The Nun

2018-09-07 08:29


When a young nun at a cloistered abbey in Romania takes her own life, a priest with a haunted past and a novitiate on the threshold of her final vows are sent by the Vatican to investigate. Together, they uncover the order’s unholy secret. Risking not only their lives, but their faith and their eternal souls, they confront a malevolent force in the form of the same demonic nun that terrorised the world previously.


Building on the groundwork laid by 2010’s Insidious, the original Conjuring film cemented the return to more traditional horror after years of increasingly ghastly “torture-porn” and found-footage drew the entire genre (or at least the Hollywood version of it) deeper and deeper into the mud. It may not have ranked right up there with the very best horror films ever but it was a genuinely solid supernatural-chiller that aimed for scares rather than the then-fashionable mix of nausea-inducing camera work and the increasingly tiresome reliance on gore and having the audience sit through hours of watching fictional characters being tortured for their viewing “pleasure”. 

Unfortunately, that very real breath of fresh air quickly grew stale – though, to be honest, more from other films aping its quite-quite-BANG methodology than from its direct sequel or even (so I’m told – they somehow passed me by) the two Annabelle spinoff films – and it has taken this year’s double-punch of A Quiet Place and Hereditary to once again shock the genre back to life, albeit in completely different ways. It’s tempting, then, to simply write off the thudding failure of The Nun as a result of its hanging onto the coattails of a tired take on the horror genre or for arriving in the shadow of two such incredible horror movies (to say nothing of similarly great recent horror entries like ‘80s throwback, It, and the somewhat difficult to categorise, Get Out) but, nah, The Nun sucks purely on its own terms.

The Nun is terrible in a way that only the most aggressively mediocre films can be. I mean, yes, it has obviously “bad” aspects in the sense that some of the dialogue is really atrocious and it is very poorly paced throughout, but it’s the fact that every inch of this film feels like a half-assed (if that) cash-in with no effort or creativity going into it at all, that takes it from being merely weak to something truly cynical and depressing.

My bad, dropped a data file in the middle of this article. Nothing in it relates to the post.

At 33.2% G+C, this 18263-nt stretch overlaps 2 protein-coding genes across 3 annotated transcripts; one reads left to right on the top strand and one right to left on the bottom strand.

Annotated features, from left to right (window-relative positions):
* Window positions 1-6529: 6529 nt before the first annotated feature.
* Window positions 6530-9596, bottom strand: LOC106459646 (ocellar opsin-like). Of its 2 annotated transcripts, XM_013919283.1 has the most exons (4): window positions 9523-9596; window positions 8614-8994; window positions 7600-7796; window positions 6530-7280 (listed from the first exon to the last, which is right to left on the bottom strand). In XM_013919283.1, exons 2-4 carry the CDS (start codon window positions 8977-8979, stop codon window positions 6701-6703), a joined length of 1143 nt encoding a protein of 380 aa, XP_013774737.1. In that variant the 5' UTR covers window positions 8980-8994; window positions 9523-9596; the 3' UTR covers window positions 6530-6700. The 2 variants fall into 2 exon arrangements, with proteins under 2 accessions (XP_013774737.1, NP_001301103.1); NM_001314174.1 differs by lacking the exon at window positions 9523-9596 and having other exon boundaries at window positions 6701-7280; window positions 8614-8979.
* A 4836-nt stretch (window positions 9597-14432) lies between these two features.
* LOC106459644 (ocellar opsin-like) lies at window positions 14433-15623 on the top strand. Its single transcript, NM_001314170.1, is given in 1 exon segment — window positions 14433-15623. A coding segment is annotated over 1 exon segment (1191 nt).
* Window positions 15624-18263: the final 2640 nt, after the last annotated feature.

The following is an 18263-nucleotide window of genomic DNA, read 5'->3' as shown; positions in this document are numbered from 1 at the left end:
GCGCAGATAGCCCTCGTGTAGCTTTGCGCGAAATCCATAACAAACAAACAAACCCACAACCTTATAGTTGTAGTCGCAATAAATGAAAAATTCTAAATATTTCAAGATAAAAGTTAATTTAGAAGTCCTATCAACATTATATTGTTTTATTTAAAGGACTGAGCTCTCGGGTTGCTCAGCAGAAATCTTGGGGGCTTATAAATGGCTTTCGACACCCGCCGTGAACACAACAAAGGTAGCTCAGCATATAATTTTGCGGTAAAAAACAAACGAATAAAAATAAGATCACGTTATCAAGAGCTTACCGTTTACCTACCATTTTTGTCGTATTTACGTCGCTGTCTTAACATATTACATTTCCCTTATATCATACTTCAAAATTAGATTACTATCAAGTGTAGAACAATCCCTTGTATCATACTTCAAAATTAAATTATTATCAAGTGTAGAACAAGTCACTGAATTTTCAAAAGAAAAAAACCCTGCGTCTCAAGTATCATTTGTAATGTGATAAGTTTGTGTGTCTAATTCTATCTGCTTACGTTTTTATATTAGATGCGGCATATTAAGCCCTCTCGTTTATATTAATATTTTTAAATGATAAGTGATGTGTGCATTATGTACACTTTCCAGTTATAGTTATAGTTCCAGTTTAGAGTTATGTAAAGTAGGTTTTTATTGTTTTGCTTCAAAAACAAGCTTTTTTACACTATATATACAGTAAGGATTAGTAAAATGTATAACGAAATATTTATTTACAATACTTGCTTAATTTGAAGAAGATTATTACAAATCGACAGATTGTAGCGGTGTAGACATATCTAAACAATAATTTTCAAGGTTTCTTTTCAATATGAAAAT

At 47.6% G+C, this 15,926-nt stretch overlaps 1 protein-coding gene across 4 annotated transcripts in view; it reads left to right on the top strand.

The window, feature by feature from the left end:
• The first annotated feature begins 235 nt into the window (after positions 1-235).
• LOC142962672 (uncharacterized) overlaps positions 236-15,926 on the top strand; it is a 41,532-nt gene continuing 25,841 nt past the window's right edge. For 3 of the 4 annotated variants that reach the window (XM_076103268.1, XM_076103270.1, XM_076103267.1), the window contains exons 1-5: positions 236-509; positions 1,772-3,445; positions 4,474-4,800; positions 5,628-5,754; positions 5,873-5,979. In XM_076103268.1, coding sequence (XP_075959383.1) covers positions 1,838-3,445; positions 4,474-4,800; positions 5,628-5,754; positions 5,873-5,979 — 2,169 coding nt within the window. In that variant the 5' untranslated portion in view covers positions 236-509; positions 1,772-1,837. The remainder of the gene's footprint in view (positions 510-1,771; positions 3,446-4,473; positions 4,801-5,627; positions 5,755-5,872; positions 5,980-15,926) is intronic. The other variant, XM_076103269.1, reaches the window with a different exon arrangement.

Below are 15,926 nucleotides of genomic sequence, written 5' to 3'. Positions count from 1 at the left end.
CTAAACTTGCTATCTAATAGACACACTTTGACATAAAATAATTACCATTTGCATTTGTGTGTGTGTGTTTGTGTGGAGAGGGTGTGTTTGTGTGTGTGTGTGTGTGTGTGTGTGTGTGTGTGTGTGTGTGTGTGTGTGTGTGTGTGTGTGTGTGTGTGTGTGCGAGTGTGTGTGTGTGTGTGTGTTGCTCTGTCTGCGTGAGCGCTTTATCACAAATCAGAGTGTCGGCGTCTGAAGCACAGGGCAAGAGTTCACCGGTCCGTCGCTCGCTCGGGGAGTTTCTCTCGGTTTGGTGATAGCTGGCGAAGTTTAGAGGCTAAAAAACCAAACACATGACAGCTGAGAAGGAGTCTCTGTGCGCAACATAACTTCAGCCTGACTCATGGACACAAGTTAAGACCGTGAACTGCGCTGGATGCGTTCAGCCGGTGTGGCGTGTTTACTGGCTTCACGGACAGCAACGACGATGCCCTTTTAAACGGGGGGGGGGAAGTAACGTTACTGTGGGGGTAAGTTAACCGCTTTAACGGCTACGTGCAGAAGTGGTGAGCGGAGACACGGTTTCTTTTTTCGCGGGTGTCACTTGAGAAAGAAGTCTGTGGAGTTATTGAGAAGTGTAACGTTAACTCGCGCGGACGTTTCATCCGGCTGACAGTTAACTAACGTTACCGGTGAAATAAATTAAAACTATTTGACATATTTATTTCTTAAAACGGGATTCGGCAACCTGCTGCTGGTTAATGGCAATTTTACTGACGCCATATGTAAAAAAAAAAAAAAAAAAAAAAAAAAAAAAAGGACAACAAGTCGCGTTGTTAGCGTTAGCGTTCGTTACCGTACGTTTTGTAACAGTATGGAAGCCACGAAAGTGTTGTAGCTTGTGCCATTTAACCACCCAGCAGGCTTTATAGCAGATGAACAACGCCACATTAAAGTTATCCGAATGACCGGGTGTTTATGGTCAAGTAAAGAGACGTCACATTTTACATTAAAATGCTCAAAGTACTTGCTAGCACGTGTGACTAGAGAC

Every single aspect of the film looks like it was approached with the absolute minimum amount of effort possible. The plot is both very slight (a colleague of mine remarked that the film clearly had no more than forty pages of script; I think he was being charitable) and almost entirely nonsensical. The characterisation is – well, what characterisation? Damian Bachir, Jonas Bloquet and the half dozen or so nameless nuns are given less than nothing to work with, making almost no impression whatsoever, while Farmiga’s Sister Irene ends up in a role that is entirely symptomatic of what’s wrong with the film.

Sister Irene, you see, is played by Taissa Farmiga, the much younger sister of Vera Farmiga, who played the Conjuring films’ chief protagonist, Lorraine Warren. Now, if you happen to not remember the name of Vera’s character in the original film, you would be forgiven for thinking that Taissa is playing a younger version of the same character. Especially, what with both characters having identical psychic powers and, you know, Taissa looking exactly like a younger version of her sister! The film even further suggests that they are one and the same in the final scene of the film that links The Nun to the first Conjuring film. I was so utterly convinced that they were playing the same character, in fact, that I had to rewrite a good portion of this review, including the plot synopsis, after I noticed while researching the film that the two characters have completely different names and are in fact completely unrelated!

With this total lack of attention to detail (and, as details go, this one is really rather important), it’s hardly surprising to see just how little care is put into the film’s paint-by-numbers approach to horror. It’s like writer Gary Dauberman (working off a “story” he developed with James Wan) and director Corin Hardy watched a bunch of horror films from the past few years, vaguely noted what was (at least theoretically) scary about them and opted to fill their films with broad approximations of what are already, in their purest forms, well-worn clichés.

Other horror films, for example, rely on creepy atmosphere so The Nun tries to ape that with a dull colour pallet and a generically creepy looking old building and the results are predictably dreary rather than chilling. Other horror films of this ilk like to build up jump scares with quiet moments of tension, The Nun instead telegraphs its jump (non) scares through its quiet moments. The score, too, feels like more of a parody of modern horror scores than a horror score in and of itself. And then there’s the titular demonic nun who does much the same thing here, if a bit more, but where she/it was genuinely pretty scary before, she/it more than wears out its increasingly annoying presence well before the end of the film.

Even at a brief 94-minutes, The Nun is a punishingly boring waste of time and money that should be the final nail in the coffin of this increasingly rotten film series but with the Conjuring 3, they look set to drive what was once horror’s great new hope further and further into the ground.

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